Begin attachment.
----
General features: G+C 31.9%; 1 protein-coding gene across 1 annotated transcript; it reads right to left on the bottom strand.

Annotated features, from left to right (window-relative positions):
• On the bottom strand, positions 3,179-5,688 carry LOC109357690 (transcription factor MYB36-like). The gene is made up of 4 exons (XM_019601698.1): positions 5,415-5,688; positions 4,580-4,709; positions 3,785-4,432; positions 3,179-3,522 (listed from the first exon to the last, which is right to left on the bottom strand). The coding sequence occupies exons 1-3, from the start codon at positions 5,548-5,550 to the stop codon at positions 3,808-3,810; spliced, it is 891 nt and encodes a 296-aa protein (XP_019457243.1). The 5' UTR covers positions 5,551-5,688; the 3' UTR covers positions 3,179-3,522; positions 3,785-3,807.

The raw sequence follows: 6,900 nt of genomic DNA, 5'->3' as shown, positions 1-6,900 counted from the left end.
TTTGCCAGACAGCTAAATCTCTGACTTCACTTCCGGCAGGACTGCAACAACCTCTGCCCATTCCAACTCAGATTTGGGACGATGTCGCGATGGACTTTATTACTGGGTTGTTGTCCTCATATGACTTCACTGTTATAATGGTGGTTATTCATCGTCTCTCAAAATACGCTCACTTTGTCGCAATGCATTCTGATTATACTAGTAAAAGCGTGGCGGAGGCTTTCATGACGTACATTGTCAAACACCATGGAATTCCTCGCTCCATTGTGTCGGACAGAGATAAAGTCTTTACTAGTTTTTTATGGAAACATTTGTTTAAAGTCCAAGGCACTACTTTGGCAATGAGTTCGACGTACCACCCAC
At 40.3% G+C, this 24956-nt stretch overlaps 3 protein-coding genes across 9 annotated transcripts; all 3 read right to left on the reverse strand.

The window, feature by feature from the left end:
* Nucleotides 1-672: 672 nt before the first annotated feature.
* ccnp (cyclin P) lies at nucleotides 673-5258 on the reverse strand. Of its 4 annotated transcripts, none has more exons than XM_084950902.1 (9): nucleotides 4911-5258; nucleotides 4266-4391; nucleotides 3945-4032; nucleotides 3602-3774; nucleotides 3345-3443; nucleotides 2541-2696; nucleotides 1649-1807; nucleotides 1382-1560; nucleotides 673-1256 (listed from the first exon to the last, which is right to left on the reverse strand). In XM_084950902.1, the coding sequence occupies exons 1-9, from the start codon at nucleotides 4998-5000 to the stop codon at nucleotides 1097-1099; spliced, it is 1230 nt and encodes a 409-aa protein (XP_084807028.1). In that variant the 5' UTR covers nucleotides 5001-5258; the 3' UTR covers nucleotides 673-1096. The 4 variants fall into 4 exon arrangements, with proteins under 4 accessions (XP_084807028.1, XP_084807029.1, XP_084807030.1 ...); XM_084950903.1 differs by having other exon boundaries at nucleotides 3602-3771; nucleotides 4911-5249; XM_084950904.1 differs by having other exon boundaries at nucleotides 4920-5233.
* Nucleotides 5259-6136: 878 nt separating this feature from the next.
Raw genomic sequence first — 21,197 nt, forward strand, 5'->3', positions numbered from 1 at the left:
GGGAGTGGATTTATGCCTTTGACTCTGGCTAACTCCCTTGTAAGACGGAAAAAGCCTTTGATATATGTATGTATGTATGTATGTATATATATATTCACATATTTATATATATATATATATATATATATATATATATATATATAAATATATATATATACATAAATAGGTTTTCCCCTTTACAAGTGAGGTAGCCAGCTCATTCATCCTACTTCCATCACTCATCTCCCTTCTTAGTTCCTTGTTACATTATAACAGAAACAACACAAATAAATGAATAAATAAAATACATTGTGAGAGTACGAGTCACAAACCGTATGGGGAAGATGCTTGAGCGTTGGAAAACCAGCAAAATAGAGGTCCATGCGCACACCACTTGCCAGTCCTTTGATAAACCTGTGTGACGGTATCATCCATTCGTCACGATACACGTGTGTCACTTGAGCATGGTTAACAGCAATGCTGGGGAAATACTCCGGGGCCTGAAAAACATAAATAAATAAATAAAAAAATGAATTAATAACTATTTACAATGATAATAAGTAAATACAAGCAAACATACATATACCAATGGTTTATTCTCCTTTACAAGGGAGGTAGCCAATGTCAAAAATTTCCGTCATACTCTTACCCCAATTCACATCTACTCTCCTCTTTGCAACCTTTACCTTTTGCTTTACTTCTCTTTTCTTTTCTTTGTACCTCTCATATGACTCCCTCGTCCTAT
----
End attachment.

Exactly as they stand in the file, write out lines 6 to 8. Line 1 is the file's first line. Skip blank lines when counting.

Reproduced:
At 40.3% G+C, this 24956-nt stretch overlaps 3 protein-coding genes across 9 annotated transcripts; all 3 read right to left on the reverse strand.

The window, feature by feature from the left end:
* Nucleotides 1-672: 672 nt before the first annotated feature.